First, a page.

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Riverside County: Jails rebound from shocking lack of resources

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Riverside County: Jails rebound from shocking lack of resources

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The Robert Presley Detention Center in downtown Riverside is the county’s largest jail and has the most medical services for inm
The Robert Presley Detention Center in downtown Riverside is the county’s largest jail and has the most medical services for inmates.
(File photo by Richard K. De Atley, The Press-Enterprise/SCN­G)
The Press-Enterprise
Friday, August 2, 2019

When an expert on correctional health care toured Riverside County’s jails in 2015, he found a shocking situation:

For the past two years, one lone physician had been on staff to serve a system that booked almost 60,000 inmates a year and housed an average of 3,700 people per day in five jails spread across a 7,300-square-mile county.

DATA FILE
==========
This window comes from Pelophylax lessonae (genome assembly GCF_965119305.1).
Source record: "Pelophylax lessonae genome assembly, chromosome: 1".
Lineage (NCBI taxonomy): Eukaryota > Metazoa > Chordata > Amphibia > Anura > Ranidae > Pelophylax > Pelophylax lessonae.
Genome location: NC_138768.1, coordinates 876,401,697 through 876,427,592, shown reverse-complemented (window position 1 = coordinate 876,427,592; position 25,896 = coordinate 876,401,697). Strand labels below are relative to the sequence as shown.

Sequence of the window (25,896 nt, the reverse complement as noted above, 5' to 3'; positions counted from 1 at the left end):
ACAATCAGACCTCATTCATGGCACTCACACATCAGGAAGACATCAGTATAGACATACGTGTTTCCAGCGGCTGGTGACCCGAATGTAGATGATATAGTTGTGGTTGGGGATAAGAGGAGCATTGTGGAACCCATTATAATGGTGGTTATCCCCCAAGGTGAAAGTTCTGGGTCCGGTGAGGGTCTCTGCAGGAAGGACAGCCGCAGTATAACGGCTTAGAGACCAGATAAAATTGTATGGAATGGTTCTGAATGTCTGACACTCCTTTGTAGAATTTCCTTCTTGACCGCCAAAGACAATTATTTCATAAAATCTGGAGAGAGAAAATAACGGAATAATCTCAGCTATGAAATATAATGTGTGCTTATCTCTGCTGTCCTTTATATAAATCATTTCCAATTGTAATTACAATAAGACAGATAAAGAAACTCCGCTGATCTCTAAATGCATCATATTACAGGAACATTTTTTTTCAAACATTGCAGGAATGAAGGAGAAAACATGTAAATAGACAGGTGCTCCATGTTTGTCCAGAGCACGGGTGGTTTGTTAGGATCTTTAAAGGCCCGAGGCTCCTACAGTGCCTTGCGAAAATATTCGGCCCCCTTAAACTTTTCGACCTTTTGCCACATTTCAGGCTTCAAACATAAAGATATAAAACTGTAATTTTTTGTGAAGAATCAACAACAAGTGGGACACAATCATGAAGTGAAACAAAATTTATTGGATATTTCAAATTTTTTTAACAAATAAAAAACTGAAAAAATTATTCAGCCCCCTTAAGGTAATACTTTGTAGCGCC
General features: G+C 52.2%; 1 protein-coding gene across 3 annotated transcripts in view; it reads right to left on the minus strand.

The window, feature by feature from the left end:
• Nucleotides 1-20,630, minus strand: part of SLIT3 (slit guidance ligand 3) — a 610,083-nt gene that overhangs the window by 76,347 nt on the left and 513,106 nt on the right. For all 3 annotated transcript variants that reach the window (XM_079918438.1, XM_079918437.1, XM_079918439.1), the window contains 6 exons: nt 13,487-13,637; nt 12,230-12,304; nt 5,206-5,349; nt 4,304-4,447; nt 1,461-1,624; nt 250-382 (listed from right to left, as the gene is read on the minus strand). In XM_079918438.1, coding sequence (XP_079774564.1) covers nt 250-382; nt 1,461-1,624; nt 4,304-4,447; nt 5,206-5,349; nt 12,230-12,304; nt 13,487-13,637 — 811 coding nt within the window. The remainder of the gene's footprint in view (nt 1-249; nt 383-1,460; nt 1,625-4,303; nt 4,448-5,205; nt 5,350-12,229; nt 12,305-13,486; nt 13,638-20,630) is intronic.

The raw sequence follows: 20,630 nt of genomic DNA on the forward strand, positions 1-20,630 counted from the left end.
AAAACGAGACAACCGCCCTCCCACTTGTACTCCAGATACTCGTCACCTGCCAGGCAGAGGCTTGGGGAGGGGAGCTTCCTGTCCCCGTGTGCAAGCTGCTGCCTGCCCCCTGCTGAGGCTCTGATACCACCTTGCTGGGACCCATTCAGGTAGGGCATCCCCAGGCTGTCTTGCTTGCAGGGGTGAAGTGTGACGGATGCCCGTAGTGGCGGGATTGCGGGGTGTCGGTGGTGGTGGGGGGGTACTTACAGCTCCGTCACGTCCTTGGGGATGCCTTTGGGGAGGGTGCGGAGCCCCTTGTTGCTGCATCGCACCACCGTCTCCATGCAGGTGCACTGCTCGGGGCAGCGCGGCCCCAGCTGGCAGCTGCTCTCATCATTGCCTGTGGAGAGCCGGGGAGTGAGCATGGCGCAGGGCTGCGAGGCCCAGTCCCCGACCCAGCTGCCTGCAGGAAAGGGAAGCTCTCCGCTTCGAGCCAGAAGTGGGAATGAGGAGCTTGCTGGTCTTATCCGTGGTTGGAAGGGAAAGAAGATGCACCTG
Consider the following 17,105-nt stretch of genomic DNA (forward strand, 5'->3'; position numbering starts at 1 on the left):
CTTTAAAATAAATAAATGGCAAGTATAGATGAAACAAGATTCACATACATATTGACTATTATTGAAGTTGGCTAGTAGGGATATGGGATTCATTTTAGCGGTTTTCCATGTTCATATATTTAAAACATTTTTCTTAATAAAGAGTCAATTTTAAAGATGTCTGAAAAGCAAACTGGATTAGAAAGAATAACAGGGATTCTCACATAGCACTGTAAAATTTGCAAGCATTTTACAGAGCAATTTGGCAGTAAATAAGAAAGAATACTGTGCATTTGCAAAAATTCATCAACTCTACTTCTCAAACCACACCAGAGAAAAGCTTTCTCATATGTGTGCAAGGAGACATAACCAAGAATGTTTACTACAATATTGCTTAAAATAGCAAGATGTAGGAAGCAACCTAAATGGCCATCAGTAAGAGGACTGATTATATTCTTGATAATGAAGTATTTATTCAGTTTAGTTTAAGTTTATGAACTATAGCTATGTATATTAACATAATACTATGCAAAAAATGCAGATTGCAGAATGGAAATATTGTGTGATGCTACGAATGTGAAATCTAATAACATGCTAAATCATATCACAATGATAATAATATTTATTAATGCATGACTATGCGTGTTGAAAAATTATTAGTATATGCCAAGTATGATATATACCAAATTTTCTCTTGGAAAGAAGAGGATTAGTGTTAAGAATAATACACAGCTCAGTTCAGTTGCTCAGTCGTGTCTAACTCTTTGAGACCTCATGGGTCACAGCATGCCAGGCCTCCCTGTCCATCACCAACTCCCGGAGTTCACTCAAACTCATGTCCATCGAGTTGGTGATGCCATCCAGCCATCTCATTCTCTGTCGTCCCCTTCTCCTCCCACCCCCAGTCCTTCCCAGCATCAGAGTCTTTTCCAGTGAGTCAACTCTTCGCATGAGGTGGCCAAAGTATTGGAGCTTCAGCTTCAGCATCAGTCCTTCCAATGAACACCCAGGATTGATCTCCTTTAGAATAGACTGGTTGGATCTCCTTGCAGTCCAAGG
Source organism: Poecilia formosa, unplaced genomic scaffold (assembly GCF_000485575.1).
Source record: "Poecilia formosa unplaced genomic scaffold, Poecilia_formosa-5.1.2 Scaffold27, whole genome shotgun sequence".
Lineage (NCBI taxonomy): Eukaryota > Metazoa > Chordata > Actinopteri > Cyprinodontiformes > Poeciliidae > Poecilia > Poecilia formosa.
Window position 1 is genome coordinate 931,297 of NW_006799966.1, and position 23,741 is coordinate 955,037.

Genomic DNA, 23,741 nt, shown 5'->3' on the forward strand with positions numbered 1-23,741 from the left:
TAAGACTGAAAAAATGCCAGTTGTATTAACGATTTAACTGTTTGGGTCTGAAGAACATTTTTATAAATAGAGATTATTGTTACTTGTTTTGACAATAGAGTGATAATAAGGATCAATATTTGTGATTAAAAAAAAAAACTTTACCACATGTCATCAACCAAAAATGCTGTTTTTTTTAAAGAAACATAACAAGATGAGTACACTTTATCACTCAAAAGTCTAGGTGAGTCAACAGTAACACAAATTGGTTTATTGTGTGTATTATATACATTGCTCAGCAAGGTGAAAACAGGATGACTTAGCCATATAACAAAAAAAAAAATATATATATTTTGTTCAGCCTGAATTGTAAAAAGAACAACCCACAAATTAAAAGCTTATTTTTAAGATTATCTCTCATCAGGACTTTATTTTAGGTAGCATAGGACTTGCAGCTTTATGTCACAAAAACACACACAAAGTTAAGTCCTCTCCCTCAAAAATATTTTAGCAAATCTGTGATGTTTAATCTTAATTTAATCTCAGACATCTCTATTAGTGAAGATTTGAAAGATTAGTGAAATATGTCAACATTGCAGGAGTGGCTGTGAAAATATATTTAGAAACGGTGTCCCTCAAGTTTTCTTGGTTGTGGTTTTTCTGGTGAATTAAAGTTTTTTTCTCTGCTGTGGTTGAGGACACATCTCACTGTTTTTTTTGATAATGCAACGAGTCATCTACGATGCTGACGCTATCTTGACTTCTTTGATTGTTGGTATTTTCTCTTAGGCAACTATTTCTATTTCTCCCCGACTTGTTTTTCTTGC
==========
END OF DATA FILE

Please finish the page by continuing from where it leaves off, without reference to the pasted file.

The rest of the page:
Inmates could still be sent to area hospitals for care, but the system was so overwhelmed that many resorted to asking the judge in their criminal case to order medical care. More than 150 court orders per month were being issued, a number that Dr. Scott Allen called “extraordinary.”

The report Allen wrote was part of the settlement of a class-action lawsuit that has been bringing about transformational changes in how Riverside County cares for its sick inmates.

The county is now under a court order called a consent decree that requires it to improve medical and mental health care. Allen and an expert in mental health, Dr. Bruce Gage, are monitoring progress – although unlike their initial reports, the ones they’ve filed since are not public.

“What Riverside County has been doing to fix things has been to build systems from the ground up,” said Sara Norman, an attorney with the nonprofit Prison Law Office, which filed the lawsuit. “They’ve really done the work … to change the way they ordinarily do things.

“It’s been very heartening,” she said, “even though they’re nowhere near done.”

‘Cruel and inhumane’

Deep budget cuts during the recession devastated the Riverside County jails’ medical staff. A grand jury found that the system went from 158 registered nurses and 11 physicians in 2007 to 47 nurses and three physicians in 2011. Two of those three doctors then quit in the face of their increased workload, Allen wrote.